DSLR menus offer a bewildering list of options to control every facet of your picture taking. Here's a guide to a few of them
Most DSLRs offer a range of Custom Functions. These alter the way the camera is set up so you can customise it to your own tastes.
Common options include the ability to select whether you want exposure compensation in half or third stop increments; whether you want your focus ring to go clockwise or anti-clockwise to infinity; which of your front and rear input dials you want to use for shutter speeds and which for apertures, and so forth.
You may have an extra button on the body to which you can assign one of a variety of functions, such as Depth of Field Preview.
Digital camera files often begin with a set of letters such as DSC, but you can often change this to anything you like – such as your initials – using the File Naming option.
It’s very useful in scenarios where several photographers may share the same archive.
File Numbering on the other hand lets you choose whether, when you insert a new card, you want the numbers to continue from where you left off, or start again.
A major problem facing low light photographers is noise, which appears on images as distracting speckles, like film grain, that destroy the detail. See our article What is Noise for more information on this.
In order to record a correct exposure, either a high ISO or a long exposure time must be set, both of which increase the image noise.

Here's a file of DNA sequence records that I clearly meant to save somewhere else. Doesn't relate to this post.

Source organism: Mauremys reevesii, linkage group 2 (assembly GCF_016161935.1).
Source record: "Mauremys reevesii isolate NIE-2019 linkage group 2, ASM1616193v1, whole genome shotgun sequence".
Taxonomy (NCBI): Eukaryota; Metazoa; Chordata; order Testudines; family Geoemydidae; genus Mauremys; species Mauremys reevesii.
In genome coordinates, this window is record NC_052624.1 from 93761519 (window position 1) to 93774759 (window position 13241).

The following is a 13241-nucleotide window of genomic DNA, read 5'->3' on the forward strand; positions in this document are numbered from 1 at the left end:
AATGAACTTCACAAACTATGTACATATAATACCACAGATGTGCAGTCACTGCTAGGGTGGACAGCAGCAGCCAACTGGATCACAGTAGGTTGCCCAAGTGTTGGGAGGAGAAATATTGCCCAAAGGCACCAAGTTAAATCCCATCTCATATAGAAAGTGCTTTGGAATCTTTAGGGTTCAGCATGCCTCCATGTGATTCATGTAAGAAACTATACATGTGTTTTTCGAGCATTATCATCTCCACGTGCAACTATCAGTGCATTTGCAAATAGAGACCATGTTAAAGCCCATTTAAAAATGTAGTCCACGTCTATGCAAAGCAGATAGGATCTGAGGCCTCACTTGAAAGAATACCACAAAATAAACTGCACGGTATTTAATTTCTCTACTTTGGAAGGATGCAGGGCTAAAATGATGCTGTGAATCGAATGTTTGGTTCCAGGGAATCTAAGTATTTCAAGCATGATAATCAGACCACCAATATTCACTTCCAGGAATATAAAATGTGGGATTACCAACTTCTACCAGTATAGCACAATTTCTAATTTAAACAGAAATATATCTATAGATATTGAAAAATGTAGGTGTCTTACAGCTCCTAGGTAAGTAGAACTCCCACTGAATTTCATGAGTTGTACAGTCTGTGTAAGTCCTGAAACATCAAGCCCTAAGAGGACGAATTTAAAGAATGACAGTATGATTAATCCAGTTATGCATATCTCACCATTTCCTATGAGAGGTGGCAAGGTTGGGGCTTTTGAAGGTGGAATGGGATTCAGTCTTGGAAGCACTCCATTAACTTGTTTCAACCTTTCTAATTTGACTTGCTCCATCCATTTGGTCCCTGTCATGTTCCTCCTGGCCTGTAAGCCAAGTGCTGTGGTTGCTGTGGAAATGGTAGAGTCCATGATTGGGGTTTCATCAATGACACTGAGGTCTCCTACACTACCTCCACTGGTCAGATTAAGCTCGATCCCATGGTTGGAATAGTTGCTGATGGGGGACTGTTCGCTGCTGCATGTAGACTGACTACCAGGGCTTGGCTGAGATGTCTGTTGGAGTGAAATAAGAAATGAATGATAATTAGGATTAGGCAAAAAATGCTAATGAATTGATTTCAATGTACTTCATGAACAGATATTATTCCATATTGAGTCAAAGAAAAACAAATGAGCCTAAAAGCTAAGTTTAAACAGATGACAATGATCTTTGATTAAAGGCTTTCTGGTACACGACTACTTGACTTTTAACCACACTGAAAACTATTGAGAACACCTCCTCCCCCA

Most DSLRs offer two noise-reduction features in the menu.
High ISO NR is designed to combat the noise caused by shooting at high ISO, while Long Exposure NR is designed to reduce the noise resulting from using very slow shutter speeds.
Both types take time to apply so you’ll have to wait for the image to finish processing before you can take another shot. If you prefer, you can leave these settings off and perform your noise reduction using software on your PC.
The Interval Timer sets the camera to make a series of exposures at pre-determined intervals.
You can use this to take a series of images over a number of seconds, minutes or even hours.
This setting is perfect for recording the passage of time such as the journey of the moon or clouds across the sky, or the opening of a flower.
The Multiple exposure option lets you take several images on the same frame.
This was a popular feature in the days of film, but Photoshop turned this technique into more of a post-processing feature.
But you can do it in camera if you want to.
Some DSLRs offer an off-camera flash feature, which enables you to control and trigger, from the camera, a remote dedicated flashgun or several flashguns placed within range.
The menu will give you the choice of how you want this set up.
You can choose what power ratios you want to set, and whether you want your built-in flash to fire or not.
Image: Some cameras enable you to use your dedicated flashgun off the camera, for more natural results